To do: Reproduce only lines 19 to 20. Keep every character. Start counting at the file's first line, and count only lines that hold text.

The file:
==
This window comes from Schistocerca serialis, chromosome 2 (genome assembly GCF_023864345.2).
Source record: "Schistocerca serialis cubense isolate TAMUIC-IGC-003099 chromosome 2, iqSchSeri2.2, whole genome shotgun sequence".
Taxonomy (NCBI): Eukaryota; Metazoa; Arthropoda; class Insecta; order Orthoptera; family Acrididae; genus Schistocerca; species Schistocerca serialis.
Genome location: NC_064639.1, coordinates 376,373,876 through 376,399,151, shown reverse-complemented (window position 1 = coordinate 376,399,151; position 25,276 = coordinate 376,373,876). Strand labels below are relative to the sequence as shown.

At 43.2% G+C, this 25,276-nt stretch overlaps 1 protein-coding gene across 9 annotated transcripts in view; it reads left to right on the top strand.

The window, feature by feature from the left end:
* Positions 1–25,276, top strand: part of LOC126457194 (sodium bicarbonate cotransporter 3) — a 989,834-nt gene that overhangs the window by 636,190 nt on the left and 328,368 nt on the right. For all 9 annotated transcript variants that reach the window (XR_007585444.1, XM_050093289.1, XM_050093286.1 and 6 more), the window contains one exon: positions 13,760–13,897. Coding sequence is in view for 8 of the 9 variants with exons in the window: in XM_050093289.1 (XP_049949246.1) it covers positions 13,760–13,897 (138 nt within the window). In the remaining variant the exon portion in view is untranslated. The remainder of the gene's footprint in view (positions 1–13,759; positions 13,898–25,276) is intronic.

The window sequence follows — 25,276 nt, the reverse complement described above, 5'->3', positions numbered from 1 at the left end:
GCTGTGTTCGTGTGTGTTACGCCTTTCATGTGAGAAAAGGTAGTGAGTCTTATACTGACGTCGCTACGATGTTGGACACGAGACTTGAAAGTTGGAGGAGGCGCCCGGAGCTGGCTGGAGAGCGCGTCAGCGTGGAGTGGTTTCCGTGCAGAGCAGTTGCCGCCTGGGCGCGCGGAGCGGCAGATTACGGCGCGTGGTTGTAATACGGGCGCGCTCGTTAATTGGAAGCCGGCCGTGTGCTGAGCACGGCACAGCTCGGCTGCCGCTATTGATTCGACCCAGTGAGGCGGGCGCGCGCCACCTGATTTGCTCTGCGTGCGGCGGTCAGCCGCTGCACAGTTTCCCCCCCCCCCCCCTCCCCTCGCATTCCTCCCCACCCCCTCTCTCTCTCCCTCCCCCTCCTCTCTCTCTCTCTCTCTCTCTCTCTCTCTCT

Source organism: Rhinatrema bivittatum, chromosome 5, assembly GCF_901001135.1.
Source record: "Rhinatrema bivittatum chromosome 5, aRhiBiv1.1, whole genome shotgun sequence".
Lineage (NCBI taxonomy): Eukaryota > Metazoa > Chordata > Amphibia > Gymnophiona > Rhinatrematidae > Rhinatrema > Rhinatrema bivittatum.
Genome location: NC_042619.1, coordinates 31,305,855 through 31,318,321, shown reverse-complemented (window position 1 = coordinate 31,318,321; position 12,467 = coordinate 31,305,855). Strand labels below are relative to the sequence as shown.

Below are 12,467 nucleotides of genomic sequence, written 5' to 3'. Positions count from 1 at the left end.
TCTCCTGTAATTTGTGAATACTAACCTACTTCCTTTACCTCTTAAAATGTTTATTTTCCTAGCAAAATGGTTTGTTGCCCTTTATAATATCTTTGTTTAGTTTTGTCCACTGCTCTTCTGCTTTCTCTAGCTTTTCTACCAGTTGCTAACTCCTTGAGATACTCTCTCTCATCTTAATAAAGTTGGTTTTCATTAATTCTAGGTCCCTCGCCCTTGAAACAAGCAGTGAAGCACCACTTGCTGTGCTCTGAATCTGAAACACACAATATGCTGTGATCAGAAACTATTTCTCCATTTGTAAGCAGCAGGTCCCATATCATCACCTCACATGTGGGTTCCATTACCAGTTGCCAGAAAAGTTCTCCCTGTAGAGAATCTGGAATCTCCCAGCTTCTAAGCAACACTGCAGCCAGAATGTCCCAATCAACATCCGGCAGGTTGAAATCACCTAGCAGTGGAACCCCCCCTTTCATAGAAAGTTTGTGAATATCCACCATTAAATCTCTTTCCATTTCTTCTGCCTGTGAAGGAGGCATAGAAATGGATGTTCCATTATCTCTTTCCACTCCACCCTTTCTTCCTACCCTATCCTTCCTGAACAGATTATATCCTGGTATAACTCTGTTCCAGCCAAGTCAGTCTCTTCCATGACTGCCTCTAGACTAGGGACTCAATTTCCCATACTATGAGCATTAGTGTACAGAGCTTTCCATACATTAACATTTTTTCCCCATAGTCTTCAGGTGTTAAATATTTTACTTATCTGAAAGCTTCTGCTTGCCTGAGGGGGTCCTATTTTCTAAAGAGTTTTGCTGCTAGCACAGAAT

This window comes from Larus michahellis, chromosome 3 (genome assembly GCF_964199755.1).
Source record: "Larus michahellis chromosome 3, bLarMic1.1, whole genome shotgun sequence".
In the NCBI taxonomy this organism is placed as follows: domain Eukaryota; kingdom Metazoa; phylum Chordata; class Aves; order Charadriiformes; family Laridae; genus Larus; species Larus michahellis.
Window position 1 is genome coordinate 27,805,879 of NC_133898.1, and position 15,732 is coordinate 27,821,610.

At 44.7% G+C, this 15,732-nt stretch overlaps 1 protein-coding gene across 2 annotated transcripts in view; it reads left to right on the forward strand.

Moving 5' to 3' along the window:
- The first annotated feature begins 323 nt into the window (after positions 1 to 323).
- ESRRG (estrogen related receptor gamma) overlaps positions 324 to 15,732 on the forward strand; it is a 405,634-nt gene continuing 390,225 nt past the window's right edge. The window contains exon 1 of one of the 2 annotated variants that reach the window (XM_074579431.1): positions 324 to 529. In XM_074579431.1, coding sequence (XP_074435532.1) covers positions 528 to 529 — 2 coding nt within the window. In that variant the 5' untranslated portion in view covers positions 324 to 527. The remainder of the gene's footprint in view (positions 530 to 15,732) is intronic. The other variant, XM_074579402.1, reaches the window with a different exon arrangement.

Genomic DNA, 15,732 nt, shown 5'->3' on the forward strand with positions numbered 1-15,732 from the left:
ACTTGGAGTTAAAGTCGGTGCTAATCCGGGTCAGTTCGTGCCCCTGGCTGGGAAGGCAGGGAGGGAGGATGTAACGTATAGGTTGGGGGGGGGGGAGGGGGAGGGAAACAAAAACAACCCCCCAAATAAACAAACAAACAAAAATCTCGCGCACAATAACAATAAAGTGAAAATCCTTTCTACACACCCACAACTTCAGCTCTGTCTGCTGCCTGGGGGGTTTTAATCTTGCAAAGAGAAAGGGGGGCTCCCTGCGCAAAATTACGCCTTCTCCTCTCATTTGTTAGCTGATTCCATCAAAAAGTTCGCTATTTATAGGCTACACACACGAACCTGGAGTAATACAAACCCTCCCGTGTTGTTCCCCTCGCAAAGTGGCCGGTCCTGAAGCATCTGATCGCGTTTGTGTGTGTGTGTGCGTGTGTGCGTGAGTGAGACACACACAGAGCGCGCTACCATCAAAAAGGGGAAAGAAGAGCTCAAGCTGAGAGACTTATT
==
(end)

Window position 1 is genome coordinate 27,805,879 of NC_133898.1, and position 15,732 is coordinate 27,821,610.

At 44.7% G+C, this 15,732-nt stretch overlaps 1 protein-coding gene across 2 annotated transcripts in view; it reads left to right on the forward strand.